Elizabeth achieved a high sense of individual self and academic standards, the grammar schools of her time delivered a standard of education even we could only dream about, more literacy, a boom in literature and entertainment, commerce and industry and she had great fashion sense. Her image kept alive the mystery of a great Queen with magical powers, a lady to be worshipped and adored and gave us a template for official royal portraits. The Age of Shakespeare was born alongside the Elizabethan Age and it was also a reasonable time for a growing merchant and middle class. However, alongside that the poor continued to suffer and those who were injured attacking the Spanish Armada were left to die in poverty and ill health. The Irish wars were extremely destructive and costly in men and money. Famine and disease stalked the last years of her long reign because of failed harvests and her granting of monopolies was destructive to the wider economy. However, Elizabeth formed the Great Poor Law in 1601 which helped to end some of that suffering. To some historians this was a Golden Age, but to most modern historians, her age has to be balanced against stark realities. Grand architecture was another achievement of the age, but the poor lived in filthy tenements and were shipped across the river in Southwark in cramped conditions out of the way. Like most ages that are known for splendour and advancement or adventures, this one too was known for its darker side.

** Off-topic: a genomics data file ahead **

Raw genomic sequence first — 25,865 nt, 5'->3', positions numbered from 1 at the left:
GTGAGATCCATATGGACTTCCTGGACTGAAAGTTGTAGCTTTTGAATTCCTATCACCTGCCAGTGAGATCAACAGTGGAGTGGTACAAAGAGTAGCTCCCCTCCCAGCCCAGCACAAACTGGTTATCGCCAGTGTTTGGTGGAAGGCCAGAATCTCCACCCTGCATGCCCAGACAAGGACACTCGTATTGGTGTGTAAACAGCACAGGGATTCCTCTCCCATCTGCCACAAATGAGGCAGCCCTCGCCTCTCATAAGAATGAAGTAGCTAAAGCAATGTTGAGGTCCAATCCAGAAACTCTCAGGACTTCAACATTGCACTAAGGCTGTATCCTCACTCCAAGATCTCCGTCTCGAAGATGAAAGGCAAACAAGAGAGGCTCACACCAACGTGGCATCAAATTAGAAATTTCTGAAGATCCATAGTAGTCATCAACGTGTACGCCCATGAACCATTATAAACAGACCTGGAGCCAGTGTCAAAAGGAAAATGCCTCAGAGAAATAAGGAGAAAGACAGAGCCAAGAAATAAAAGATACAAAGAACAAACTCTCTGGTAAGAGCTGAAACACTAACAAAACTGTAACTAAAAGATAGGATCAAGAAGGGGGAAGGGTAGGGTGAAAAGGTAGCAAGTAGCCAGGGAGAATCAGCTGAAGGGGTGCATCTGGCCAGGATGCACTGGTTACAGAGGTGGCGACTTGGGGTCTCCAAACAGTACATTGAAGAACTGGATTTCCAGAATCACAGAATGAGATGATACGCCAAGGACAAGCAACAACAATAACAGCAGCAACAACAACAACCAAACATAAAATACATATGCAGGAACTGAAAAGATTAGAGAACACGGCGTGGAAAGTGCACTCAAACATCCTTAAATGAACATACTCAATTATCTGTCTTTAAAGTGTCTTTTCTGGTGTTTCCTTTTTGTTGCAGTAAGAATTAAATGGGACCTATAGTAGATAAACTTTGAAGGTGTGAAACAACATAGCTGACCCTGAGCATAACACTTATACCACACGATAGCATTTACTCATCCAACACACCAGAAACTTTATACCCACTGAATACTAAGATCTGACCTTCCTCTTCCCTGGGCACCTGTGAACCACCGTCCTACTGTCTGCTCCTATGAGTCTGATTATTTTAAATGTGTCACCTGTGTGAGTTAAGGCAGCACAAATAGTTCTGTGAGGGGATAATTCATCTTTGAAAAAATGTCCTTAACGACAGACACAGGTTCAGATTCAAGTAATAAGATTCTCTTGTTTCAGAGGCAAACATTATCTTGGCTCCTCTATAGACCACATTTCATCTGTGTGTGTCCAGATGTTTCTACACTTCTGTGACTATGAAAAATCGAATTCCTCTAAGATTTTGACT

In her personal life also Elizabeth displayed contrasting affections and outbursts of terrible rage and personal jealousy, especially if crossed by a relative, lover or friend. On the other hand she didn’t allow her heart to rule her head, most of the time, she imprisoned several people who defied her royal prerogative to forbid them to marry without her consent. On other occasions she was delighted by marriage and was a godmother several times to the children of her ladies or courtiers. She may or may not have wanted to marry, the jury is out on that one. She had several serious courtships but she couldn’t commit because of the political or religious difficulties or the division on her council. Elizabeth had clearly seen the worst example of marriage commitment and harmony going in her own father and later, her stepfather going and wasn’t able to marry the man she wanted. We don’t know for certain if or when she determined never to marry or why but Elizabeth would not accept a man’s authority over her, as her marriage vows would have dictated. She remained childless and endangered the succession until she certainly made a secret pact to recognise James of Scotland as her heir. Elizabeth was a woman and Queen of contradictory talent, achievement and in fact failure, glory and poverty and her reign was as mixed in fortunes and definition as any other. It is to her praise, that her propaganda machine has created the myths around her Age and her person and to her infamy that she did so at the expense of the reputation of her predecessor. But, hey, these are the Tudors, what was new?